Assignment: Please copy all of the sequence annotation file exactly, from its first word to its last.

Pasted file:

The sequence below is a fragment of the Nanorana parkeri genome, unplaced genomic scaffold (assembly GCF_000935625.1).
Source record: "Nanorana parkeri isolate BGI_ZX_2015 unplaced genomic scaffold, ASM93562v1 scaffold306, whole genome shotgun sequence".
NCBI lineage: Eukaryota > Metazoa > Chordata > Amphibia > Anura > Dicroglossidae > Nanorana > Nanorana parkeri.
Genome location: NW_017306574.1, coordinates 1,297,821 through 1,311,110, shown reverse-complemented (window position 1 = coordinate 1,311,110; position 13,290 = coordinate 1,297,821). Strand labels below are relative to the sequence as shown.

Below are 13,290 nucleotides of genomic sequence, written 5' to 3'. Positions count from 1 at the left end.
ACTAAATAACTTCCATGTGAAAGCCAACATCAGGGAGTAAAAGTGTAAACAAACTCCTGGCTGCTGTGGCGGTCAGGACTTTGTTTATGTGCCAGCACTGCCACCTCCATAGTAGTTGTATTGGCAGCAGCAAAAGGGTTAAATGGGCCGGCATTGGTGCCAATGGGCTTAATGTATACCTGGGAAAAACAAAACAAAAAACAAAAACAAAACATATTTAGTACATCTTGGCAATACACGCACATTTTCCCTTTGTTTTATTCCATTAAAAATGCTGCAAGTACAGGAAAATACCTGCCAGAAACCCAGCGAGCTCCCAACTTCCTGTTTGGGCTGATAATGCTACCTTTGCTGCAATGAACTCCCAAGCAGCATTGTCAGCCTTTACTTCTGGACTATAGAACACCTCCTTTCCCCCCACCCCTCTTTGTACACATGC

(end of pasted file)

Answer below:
The sequence below is a fragment of the Nanorana parkeri genome, unplaced genomic scaffold (assembly GCF_000935625.1).
Source record: "Nanorana parkeri isolate BGI_ZX_2015 unplaced genomic scaffold, ASM93562v1 scaffold306, whole genome shotgun sequence".
NCBI lineage: Eukaryota > Metazoa > Chordata > Amphibia > Anura > Dicroglossidae > Nanorana > Nanorana parkeri.
Genome location: NW_017306574.1, coordinates 1,297,821 through 1,311,110, shown reverse-complemented (window position 1 = coordinate 1,311,110; position 13,290 = coordinate 1,297,821). Strand labels below are relative to the sequence as shown.

Below are 13,290 nucleotides of genomic sequence, written 5' to 3'. Positions count from 1 at the left end.
ACTAAATAACTTCCATGTGAAAGCCAACATCAGGGAGTAAAAGTGTAAACAAACTCCTGGCTGCTGTGGCGGTCAGGACTTTGTTTATGTGCCAGCACTGCCACCTCCATAGTAGTTGTATTGGCAGCAGCAAAAGGGTTAAATGGGCCGGCATTGGTGCCAATGGGCTTAATGTATACCTGGGAAAAACAAAACAAAAAACAAAAACAAAACATATTTAGTACATCTTGGCAATACACGCACATTTTCCCTTTGTTTTATTCCATTAAAAATGCTGCAAGTACAGGAAAATACCTGCCAGAAACCCAGCGAGCTCCCAACTTCCTGTTTGGGCTGATAATGCTACCTTTGCTGCAATGAACTCCCAAGCAGCATTGTCAGCCTTTACTTCTGGACTATAGAACACCTCCTTTCCCCCCACCCCTCTTTGTACACATGC